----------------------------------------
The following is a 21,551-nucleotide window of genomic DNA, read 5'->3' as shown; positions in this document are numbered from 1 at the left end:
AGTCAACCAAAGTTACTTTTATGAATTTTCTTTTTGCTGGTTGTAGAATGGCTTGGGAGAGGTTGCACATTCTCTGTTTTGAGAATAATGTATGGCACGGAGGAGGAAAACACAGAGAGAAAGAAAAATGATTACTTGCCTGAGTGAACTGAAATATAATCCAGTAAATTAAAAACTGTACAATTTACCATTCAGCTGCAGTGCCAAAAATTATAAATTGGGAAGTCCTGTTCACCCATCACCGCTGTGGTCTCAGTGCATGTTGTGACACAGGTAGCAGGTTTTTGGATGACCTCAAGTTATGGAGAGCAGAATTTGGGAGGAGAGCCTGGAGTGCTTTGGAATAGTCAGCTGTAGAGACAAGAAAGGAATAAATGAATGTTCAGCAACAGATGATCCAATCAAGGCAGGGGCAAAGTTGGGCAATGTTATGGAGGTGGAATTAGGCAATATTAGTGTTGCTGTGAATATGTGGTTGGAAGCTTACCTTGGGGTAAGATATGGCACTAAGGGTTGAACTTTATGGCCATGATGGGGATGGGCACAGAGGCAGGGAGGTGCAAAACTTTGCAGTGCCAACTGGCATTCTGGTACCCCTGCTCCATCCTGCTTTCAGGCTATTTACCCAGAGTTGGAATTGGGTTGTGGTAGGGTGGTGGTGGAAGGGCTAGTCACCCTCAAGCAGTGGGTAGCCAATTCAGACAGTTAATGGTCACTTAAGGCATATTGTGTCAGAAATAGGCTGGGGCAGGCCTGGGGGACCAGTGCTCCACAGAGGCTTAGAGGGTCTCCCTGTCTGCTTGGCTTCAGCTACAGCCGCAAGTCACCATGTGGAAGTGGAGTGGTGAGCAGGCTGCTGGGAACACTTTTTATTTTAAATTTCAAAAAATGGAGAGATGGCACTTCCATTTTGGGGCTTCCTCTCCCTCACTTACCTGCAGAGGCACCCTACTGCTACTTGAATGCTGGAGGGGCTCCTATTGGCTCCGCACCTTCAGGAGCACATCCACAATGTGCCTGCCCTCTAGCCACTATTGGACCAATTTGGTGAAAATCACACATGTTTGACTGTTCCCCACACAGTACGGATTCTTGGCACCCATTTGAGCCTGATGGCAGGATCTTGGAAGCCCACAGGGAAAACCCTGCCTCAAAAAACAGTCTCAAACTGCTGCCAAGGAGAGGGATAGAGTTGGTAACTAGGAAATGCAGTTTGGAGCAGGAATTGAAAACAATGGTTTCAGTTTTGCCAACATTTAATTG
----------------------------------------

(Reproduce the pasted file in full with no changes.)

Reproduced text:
The following is a 21,551-nucleotide window of genomic DNA, read 5'->3' as shown; positions in this document are numbered from 1 at the left end:
AGTCAACCAAAGTTACTTTTATGAATTTTCTTTTTGCTGGTTGTAGAATGGCTTGGGAGAGGTTGCACATTCTCTGTTTTGAGAATAATGTATGGCACGGAGGAGGAAAACACAGAGAGAAAGAAAAATGATTACTTGCCTGAGTGAACTGAAATATAATCCAGTAAATTAAAAACTGTACAATTTACCATTCAGCTGCAGTGCCAAAAATTATAAATTGGGAAGTCCTGTTCACCCATCACCGCTGTGGTCTCAGTGCATGTTGTGACACAGGTAGCAGGTTTTTGGATGACCTCAAGTTATGGAGAGCAGAATTTGGGAGGAGAGCCTGGAGTGCTTTGGAATAGTCAGCTGTAGAGACAAGAAAGGAATAAATGAATGTTCAGCAACAGATGATCCAATCAAGGCAGGGGCAAAGTTGGGCAATGTTATGGAGGTGGAATTAGGCAATATTAGTGTTGCTGTGAATATGTGGTTGGAAGCTTACCTTGGGGTAAGATATGGCACTAAGGGTTGAACTTTATGGCCATGATGGGGATGGGCACAGAGGCAGGGAGGTGCAAAACTTTGCAGTGCCAACTGGCATTCTGGTACCCCTGCTCCATCCTGCTTTCAGGCTATTTACCCAGAGTTGGAATTGGGTTGTGGTAGGGTGGTGGTGGAAGGGCTAGTCACCCTCAAGCAGTGGGTAGCCAATTCAGACAGTTAATGGTCACTTAAGGCATATTGTGTCAGAAATAGGCTGGGGCAGGCCTGGGGGACCAGTGCTCCACAGAGGCTTAGAGGGTCTCCCTGTCTGCTTGGCTTCAGCTACAGCCGCAAGTCACCATGTGGAAGTGGAGTGGTGAGCAGGCTGCTGGGAACACTTTTTATTTTAAATTTCAAAAAATGGAGAGATGGCACTTCCATTTTGGGGCTTCCTCTCCCTCACTTACCTGCAGAGGCACCCTACTGCTACTTGAATGCTGGAGGGGCTCCTATTGGCTCCGCACCTTCAGGAGCACATCCACAATGTGCCTGCCCTCTAGCCACTATTGGACCAATTTGGTGAAAATCACACATGTTTGACTGTTCCCCACACAGTACGGATTCTTGGCACCCATTTGAGCCTGATGGCAGGATCTTGGAAGCCCACAGGGAAAACCCTGCCTCAAAAAACAGTCTCAAACTGCTGCCAAGGAGAGGGATAGAGTTGGTAACTAGGAAATGCAGTTTGGAGCAGGAATTGAAAACAATGGTTTCAGTTTTGCCAACATTTAATTG